Page 2 – The Tech News Debris for the Week of September 26th
The New Apple Echo Chamber
Bloomberg (Mark Gurman) is reporting that, according to people familiar with the matter,
Apple Inc. is pressing ahead with the development of an Echo-like smart-home device based on the Siri voice assistant….
Started more than two years ago, the project has exited the research and development lab and is now in prototype testing, said the people, who asked not to be identified discussing unannounced Apple projects.
As Mark Gurman explains it, Apple engineers were surprised at the Amazon Echo and its success. But how would Apple differentiate itself from the Echo? Part of it would be a more advanced microphone and speaker system. Another element would likely be a more advanced version of Siri, one that better understands its users.
The issue for Apple may well be that the Amazon Echo has a clear-cut business model: help customers buy the things they need more easily. Apple, on the other hand has struggled with its leadership in home automation. Customers haven’t yet seen compelling, consistent, secure home automation systems that fit into their current lives and make sense for the whole family.
The spectre of being locked out of the house or being spied on, with or without the developers knowledge, and the technical overhead it takes to develop an automated home is beyond the reach (or desire) of many. Meanwhile, the Amazon Echo just sits there and attends to its simple tasks: music, news, information queries, to do lists, timers and alarms, and help with placing Amazon orders.
By way of contrast, the Bloomberg article cites an extensive (and perhaps depressing) list of services Apple is experimenting with. Could it be that Amazon’s Big Data analysis of its customer habits is more effective than Apple’s engineering research? Just a thought.
And that may be the dilemma for Apple. What do customers really want to do, and how can they do it easily and non-technically? Surging beyond the Echo into new technical arenas, without a Amazon-like product inventory and/or a much more advanced Siri could take Apple down an uncomfortable, intractable technical path. On the other hand, limiting the Apple product to what the Echo can do today would seem like a limited, me-too effort.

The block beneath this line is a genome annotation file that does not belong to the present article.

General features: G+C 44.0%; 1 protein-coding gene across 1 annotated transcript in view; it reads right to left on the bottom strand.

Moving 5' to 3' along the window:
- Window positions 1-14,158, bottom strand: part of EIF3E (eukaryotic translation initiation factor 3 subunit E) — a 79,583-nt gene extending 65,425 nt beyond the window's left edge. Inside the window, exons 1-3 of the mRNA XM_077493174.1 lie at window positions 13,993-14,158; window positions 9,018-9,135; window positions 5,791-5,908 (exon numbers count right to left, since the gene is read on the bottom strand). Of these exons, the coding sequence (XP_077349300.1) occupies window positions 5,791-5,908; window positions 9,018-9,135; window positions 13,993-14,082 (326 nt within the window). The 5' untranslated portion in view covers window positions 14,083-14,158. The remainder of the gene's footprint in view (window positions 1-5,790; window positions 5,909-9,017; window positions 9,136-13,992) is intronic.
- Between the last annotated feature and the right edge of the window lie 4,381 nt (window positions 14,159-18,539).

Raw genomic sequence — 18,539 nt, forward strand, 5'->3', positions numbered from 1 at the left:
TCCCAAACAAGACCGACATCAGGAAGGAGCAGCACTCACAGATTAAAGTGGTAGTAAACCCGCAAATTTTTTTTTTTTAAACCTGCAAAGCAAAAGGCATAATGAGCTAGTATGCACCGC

And let’s not forget what Google is doing. “A High-Stakes Bet: Turning Google Assistant Into a ‘Star Trek’ Computer.” It’s a high-stakes endeavor for all.
Macs in Chemistry has compiled a list of scientific apps that run under macOS Sierra. Plus there’s a link on that page to previous lists for Yosemite and EL Capitan. This is a nice, focused counterpart to the more broad Roaring Apps, a broad, crowdsourced database of Mac apps compatible with each OS X/macOS release.
The New York Times asks a good question. “Phone Makers Could Cut Off Drivers. So Why Don’t They?” It’s a good discussion.
Back in 2014, I discussed an Apple patent that could block drivers from texting while driving. “Apple Plans to Block Drivers with iPhones From Texting.” At the time, I bet our Bryan Chaffin that Apple would bring this technology to the U.S. in two years.
I lost that bet.
Apparently the technique Apple uses to encrypt iOS backups is less robust than the one used in iOS9? A programming oops? Or a surreptitious attempt to appease the FBI? No one knows. See: “iPhone Hackers Say Apple Weakened Backup Security With iOS 10.” Forbes continues…
This article was updated … to include Apple’s statement that it was planning to address the weakness.
Finally, TechCrunch published a very good article on the federal policy for how “self-driving cars are developed, regulated, and policed in the U.S.” See: “Federal policy for self-driving cars pushes data sharing.” This includes a robust mechanism for access and analysis, by the NHTSA, of data collected from a crash.
Particle Debris is a generally a mix of John Martellaro’s observations and opinions about a standout event or article of the week (preamble on page one) followed on page two by a discussion of articles that didn’t make the TMO headlines, the technical news debris. The column is published most every Friday except for holidays.